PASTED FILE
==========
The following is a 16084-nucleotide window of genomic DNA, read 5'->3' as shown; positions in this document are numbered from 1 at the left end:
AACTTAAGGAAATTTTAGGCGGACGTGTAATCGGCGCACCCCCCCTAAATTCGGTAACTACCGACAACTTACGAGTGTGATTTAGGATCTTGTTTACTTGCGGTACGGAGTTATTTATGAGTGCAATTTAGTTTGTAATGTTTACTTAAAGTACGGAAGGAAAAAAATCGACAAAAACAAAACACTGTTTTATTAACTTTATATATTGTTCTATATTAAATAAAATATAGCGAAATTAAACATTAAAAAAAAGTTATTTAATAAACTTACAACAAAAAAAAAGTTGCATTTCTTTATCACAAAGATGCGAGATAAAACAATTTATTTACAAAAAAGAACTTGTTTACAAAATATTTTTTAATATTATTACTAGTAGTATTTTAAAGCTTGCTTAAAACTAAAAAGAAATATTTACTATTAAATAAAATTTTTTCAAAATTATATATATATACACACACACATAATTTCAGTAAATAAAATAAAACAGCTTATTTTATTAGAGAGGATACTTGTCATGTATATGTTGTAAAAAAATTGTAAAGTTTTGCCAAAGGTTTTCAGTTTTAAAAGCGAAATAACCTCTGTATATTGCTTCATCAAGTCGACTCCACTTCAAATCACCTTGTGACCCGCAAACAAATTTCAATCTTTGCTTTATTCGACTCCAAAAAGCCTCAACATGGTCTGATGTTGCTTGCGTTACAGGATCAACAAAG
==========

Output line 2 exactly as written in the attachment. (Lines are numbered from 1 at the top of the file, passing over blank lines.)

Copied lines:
AACTTAAGGAAATTTTAGGCGGACGTGTAATCGGCGCACCCCCCCTAAATTCGGTAACTACCGACAACTTACGAGTGTGATTTAGGATCTTGTTTACTTGCGGTACGGAGTTATTTATGAGTGCAATTTAGTTTGTAATGTTTACTTAAAGTACGGAAGGAAAAAAATCGACAAAAACAAAACACTGTTTTATTAACTTTATATATTGTTCTATATTAAATAAAATATAGCGAAATTAAACATTAAAAAAAAGTTATTTAATAAACTTACAACAAAAAAAAAGTTGCATTTCTTTATCACAAAGATGCGAGATAAAACAATTTATTTACAAAAAAGAACTTGTTTACAAAATATTTTTTAATATTATTACTAGTAGTATTTTAAAGCTTGCTTAAAACTAAAAAGAAATATTTACTATTAAATAAAATTTTTTCAAAATTATATATATATACACACACACATAATTTCAGTAAATAAAATAAAACAGCTTATTTTATTAGAGAGGATACTTGTCATGTATATGTTGTAAAAAAATTGTAAAGTTTTGCCAAAGGTTTTCAGTTTTAAAAGCGAAATAACCTCTGTATATTGCTTCATCAAGTCGACTCCACTTCAAATCACCTTGTGACCCGCAAACAAATTTCAATCTTTGCTTTATTCGACTCCAAAAAGCCTCAACATGGTCTGATGTTGCTTGCGTTACAGGATCAACAAAG